Over recent years, the key intellectual battle when it comes to the resolution of the Eurozone crisis has been about how to pursue budget sustainability. Is the best way starting with austerity and hoping that the private sector and exports pick up the shortfall or is it better to invest in growth and thus increase public revenues that can then be used to reduce debt to GDP ratios?
The former argument has always been based on fanciful ideas and the debate – theoretically as well as empirically – is settled now. Austerity has failed and has created enormous havoc in many countries. What has not happened yet is a change of policies. This is mainly because so many governments have made austerity the backbone of their economic strategies and admitting such a fundamental error would be political suicide. Furthermore, the wrong idea that borrowing is always bad is now so entrenched in the public’s psyche that a discursive effort to turn around public opinion seems too daunting even to those politicians who privately admit that austerity is not only wrong to the extend it has been implemented but, moreover, in principle.
But there is another pressing political issue that does not require a change of public opinion and could offer much needed economic relieve: tax evasion and avoidance. Even though the topic has recently flared up a few times the true magnitude of this issue is not yet fully understood. It is estimated that the likes of Google, Amazon, Starbucks and Apple together with rich individuals cost EU governments the massive sum of 1tn Euro in foregone tax revenues every year. This is such a stunning amount that it makes sense to put this figure into perspective.
According to Eurostat figures for 2012 the total government debt of Greece was 304bn Euro, for Ireland the figure was 192bn Euro, for Portugal 204bn Euro and for Cyprus 15bn Euro. This means that just 72 per cent of tax revenues lost across the EU in one year would be enough to pay down all public debt in these countries. Another example is the Eurozone’s permanent rescue mechanism ESM. It has a total volume of 700bn Euro, only 70 per cent of the annually lost revenues. There was a massive public outcry across the continent about the financial risk each country assumed for its share of the ESM. That the total volume of the facility is less than the annual financial loss due to tax evasion and avoidance was, however, not discussed at all. Looking at these comparisons it is very easy to see how collecting even a fraction of these lost tax revenues would help especially the crisis-stricken countries to rebuild their broken economies without being forced to dismantle their welfare states, which were after all established to kick in in bad times (and not for being abandoned when needed).
It is also important that this tax topic is not left to anti-business actors that are eager to use the current crisis to once again attack not just market fundamentalism but the market economy per se. The key issue here is not one of systemic change but one of fundamental fairness. You work in an economy and pay your taxes (mostly automatically), you consume in an economy and pay your taxes (automatically) so why should you be able to trade in an economy without paying your fair share of tax?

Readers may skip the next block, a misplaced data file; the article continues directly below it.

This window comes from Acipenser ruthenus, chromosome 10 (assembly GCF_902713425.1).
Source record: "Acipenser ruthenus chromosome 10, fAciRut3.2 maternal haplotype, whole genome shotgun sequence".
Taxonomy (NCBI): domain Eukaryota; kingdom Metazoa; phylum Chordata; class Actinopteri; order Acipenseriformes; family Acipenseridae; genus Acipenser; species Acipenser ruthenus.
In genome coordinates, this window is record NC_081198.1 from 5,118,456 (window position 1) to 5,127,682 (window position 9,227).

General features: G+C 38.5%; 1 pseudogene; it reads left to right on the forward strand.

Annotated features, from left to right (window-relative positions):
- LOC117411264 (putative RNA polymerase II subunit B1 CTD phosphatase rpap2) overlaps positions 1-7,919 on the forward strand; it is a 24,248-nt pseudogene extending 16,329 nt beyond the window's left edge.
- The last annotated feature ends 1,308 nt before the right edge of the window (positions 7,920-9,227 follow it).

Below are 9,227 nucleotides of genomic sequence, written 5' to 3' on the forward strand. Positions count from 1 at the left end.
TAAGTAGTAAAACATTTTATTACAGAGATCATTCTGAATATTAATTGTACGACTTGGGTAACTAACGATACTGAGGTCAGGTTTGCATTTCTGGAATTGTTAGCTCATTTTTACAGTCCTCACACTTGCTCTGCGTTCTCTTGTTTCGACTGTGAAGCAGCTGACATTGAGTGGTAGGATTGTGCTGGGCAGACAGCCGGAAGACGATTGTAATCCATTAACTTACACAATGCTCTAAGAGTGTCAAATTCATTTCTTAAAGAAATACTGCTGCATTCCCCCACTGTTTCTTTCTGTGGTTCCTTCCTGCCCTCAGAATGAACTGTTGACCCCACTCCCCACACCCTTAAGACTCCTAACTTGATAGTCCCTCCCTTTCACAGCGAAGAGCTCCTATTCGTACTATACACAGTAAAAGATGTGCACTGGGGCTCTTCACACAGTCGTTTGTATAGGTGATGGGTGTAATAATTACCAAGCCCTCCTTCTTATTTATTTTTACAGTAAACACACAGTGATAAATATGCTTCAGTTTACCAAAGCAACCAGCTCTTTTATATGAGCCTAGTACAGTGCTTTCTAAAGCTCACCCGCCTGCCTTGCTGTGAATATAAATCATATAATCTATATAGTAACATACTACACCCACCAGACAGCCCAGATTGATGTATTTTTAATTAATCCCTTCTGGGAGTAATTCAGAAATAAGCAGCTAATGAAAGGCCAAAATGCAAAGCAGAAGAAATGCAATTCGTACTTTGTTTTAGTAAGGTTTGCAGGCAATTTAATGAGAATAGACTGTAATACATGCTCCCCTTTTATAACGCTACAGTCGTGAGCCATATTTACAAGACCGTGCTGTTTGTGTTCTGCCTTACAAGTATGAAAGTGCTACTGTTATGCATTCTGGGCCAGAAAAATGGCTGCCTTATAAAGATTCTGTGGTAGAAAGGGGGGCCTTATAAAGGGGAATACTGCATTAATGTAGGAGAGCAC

There are effectively three things that need to be disentangled in this context: tax evasion, tax avoidance and tax planning. Tax evasion is illegal and should always be prosecuted helped by improved transparency and better information, tax avoidance is based on the aggressive use of legal loopholes and regulatory arbitrage between different jurisdictions and tax planning is perfectly legitimate as it involves using the incentives given in one jurisdiction. For those of you living in the UK: if you have an ISA, you are a tax planner.
So how can we tackle tax avoidance and evasion? There are four things that need to be done. First, you have to pin down and localise for tax purposes as much of trading activities as possible. Use access to the single market as a lever and look into ways for how to restrict market access for legal bodies that are registered in tax havens. Second, there needs to be a degree of tax harmonisation across Europe so tax competition to the bottom is stopped. Third international information flows must be improved significantly so transactions become more transparent and last but not least there needs to be a serious international attempt to stop the shifting around of profits. If there is a massive turnover but almost no taxable profits the alarm bells should sound. There need to be new ways to reconcile turnover and taxable profit.
The political uptake of this pressing issue has been very sluggish so far. The European Parliament wants to halve the annual loss of tax revenues by 2020. But given the current financial pressures for governments all over the world much faster progress is needed and may be even possible. Many key international players are exposed to similar financial pressures so there should be a joined interest. Public financial burdens could be substantially reduced if progress towards tax fairness is made and the electorate is sympathetic to it too. In particular the G8, meeting again under British chairmanship in two weeks, need to make real progress. There is a window of opportunity that needs to be utilised.
Let me finish these thoughts with one last comparison. Next month there will be a conference in Berlin to talk about how to use the EU’s funds to tackle youth unemployment over the next seven years. The total sum involved for the whole period is 6bn Euro, less than 0.001 per cent of the 7tn Euro in tax revenues that could be lost over the same period. It surely is time to act.